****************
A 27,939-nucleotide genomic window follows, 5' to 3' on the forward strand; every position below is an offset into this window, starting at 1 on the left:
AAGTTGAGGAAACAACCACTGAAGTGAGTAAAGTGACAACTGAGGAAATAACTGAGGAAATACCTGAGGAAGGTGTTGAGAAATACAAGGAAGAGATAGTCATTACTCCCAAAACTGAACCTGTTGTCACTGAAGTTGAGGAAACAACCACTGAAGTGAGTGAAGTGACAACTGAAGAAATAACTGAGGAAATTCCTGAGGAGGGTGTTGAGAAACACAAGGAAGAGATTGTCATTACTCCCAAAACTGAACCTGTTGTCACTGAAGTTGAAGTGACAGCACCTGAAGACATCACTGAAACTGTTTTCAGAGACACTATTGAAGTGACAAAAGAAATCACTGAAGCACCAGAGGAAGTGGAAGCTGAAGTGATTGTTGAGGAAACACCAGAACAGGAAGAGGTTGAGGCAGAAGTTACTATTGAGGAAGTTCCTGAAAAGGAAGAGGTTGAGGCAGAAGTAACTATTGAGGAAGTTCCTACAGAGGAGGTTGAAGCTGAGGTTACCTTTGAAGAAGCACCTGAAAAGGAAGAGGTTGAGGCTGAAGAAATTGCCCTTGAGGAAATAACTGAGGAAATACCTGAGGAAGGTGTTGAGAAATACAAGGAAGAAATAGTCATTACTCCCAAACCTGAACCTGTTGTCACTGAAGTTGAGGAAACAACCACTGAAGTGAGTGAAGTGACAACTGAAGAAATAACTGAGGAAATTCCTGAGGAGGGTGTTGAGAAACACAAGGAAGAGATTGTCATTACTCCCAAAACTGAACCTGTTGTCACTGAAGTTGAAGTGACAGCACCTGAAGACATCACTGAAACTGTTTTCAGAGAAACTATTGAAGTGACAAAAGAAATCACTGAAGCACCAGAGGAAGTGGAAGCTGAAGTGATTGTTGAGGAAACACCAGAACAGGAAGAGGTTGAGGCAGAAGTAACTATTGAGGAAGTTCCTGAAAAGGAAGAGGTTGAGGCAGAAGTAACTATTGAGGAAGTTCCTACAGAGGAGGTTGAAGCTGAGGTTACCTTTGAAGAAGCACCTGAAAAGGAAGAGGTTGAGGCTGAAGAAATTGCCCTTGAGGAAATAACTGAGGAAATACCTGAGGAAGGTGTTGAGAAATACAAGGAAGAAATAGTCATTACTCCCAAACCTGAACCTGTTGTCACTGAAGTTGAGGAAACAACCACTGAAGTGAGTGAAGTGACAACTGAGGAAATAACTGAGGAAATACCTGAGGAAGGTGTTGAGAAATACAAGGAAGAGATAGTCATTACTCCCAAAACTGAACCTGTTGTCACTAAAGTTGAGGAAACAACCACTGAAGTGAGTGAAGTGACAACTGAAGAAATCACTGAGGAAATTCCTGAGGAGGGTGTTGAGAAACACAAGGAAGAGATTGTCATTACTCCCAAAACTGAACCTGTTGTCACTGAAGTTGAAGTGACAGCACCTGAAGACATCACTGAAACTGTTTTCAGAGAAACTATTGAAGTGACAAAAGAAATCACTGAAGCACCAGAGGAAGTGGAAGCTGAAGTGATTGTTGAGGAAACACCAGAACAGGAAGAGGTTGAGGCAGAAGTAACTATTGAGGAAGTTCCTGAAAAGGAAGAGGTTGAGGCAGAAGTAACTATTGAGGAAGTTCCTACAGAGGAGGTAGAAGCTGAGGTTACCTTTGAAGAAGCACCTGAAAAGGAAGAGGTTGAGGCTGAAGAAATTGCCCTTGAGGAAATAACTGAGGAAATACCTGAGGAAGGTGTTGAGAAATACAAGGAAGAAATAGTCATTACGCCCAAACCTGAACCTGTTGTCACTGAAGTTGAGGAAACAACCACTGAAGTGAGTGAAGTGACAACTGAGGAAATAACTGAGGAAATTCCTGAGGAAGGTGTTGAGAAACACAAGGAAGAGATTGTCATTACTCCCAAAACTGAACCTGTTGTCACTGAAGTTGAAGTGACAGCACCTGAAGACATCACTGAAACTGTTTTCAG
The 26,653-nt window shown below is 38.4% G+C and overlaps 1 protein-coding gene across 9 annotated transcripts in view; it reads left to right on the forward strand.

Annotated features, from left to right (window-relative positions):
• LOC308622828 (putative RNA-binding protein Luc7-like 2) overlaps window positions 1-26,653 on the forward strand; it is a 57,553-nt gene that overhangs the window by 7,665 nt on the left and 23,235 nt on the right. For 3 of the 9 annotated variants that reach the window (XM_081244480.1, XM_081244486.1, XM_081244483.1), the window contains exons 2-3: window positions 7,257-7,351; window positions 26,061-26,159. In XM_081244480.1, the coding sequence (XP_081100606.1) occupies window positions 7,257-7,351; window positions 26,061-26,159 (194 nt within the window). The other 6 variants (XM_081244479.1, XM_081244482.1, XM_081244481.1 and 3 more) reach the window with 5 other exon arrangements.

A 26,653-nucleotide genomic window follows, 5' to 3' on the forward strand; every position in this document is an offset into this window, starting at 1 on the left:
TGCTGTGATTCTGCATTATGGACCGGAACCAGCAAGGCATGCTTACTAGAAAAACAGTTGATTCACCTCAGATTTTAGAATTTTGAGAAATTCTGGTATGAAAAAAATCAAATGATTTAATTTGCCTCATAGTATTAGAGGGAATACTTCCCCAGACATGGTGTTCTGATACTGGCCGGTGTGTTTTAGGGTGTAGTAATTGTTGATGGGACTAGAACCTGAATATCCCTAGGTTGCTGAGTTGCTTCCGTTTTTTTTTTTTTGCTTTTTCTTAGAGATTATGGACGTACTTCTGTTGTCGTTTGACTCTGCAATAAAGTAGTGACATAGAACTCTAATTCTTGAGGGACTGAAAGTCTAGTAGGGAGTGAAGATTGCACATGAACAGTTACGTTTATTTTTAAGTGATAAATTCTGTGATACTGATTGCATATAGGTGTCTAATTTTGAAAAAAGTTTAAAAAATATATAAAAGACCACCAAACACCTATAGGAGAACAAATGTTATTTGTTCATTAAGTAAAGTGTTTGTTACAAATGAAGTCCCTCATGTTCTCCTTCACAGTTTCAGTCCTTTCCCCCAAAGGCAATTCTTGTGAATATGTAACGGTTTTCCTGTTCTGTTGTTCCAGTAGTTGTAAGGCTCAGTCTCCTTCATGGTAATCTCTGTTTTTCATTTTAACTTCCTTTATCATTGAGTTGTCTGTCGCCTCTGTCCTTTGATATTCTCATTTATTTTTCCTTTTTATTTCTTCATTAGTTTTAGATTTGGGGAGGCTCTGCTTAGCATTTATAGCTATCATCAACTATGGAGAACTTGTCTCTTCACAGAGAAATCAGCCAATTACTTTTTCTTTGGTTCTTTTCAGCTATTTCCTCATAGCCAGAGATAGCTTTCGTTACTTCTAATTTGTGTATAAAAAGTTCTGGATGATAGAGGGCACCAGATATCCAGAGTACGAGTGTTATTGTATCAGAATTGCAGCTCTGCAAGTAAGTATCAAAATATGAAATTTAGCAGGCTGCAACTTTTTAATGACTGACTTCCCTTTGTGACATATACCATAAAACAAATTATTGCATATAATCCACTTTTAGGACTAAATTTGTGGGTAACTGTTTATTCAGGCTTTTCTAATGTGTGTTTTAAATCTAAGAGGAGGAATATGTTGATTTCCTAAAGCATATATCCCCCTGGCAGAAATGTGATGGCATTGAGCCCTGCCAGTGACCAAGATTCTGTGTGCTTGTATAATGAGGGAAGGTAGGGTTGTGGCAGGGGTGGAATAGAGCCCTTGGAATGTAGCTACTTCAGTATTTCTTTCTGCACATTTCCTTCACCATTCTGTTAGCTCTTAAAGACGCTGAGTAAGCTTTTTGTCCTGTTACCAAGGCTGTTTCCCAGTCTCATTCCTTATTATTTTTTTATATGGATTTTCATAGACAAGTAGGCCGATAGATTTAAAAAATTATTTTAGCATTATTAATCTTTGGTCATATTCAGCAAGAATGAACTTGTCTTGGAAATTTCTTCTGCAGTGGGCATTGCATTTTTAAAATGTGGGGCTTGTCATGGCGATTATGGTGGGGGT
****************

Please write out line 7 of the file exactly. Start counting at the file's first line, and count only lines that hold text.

TGCTGTGATTCTGCATTATGGACCGGAACCAGCAAGGCATGCTTACTAGAAAAACAGTTGATTCACCTCAGATTTTAGAATTTTGAGAAATTCTGGTATGAAAAAAATCAAATGATTTAATTTGCCTCATAGTATTAGAGGGAATACTTCCCCAGACATGGTGTTCTGATACTGGCCGGTGTGTTTTAGGGTGTAGTAATTGTTGATGGGACTAGAACCTGAATATCCCTAGGTTGCTGAGTTGCTTCCGTTTTTTTTTTTTTGCTTTTTCTTAGAGATTATGGACGTACTTCTGTTGTCGTTTGACTCTGCAATAAAGTAGTGACATAGAACTCTAATTCTTGAGGGACTGAAAGTCTAGTAGGGAGTGAAGATTGCACATGAACAGTTACGTTTATTTTTAAGTGATAAATTCTGTGATACTGATTGCATATAGGTGTCTAATTTTGAAAAAAGTTTAAAAAATATATAAAAGACCACCAAACACCTATAGGAGAACAAATGTTATTTGTTCATTAAGTAAAGTGTTTGTTACAAATGAAGTCCCTCATGTTCTCCTTCACAGTTTCAGTCCTTTCCCCCAAAGGCAATTCTTGTGAATATGTAACGGTTTTCCTGTTCTGTTGTTCCAGTAGTTGTAAGGCTCAGTCTCCTTCATGGTAATCTCTGTTTTTCATTTTAACTTCCTTTATCATTGAGTTGTCTGTCGCCTCTGTCCTTTGATATTCTCATTTATTTTTCCTTTTTATTTCTTCATTAGTTTTAGATTTGGGGAGGCTCTGCTTAGCATTTATAGCTATCATCAACTATGGAGAACTTGTCTCTTCACAGAGAAATCAGCCAATTACTTTTTCTTTGGTTCTTTTCAGCTATTTCCTCATAGCCAGAGATAGCTTTCGTTACTTCTAATTTGTGTATAAAAAGTTCTGGATGATAGAGGGCACCAGATATCCAGAGTACGAGTGTTATTGTATCAGAATTGCAGCTCTGCAAGTAAGTATCAAAATATGAAATTTAGCAGGCTGCAACTTTTTAATGACTGACTTCCCTTTGTGACATATACCATAAAACAAATTATTGCATATAATCCACTTTTAGGACTAAATTTGTGGGTAACTGTTTATTCAGGCTTTTCTAATGTGTGTTTTAAATCTAAGAGGAGGAATATGTTGATTTCCTAAAGCATATATCCCCCTGGCAGAAATGTGATGGCATTGAGCCCTGCCAGTGACCAAGATTCTGTGTGCTTGTATAATGAGGGAAGGTAGGGTTGTGGCAGGGGTGGAATAGAGCCCTTGGAATGTAGCTACTTCAGTATTTCTTTCTGCACATTTCCTTCACCATTCTGTTAGCTCTTAAAGACGCTGAGTAAGCTTTTTGTCCTGTTACCAAGGCTGTTTCCCAGTCTCATTCCTTATTATTTTTTTATATGGATTTTCATAGACAAGTAGGCCGATAGATTTAAAAAATTATTTTAGCATTATTAATCTTTGGTCATATTCAGCAAGAATGAACTTGTCTTGGAAATTTCTTCTGCAGTGGGCATTGCATTTTTAAAATGTGGGGCTTGTCATGGCGATTATGGTGGGGGT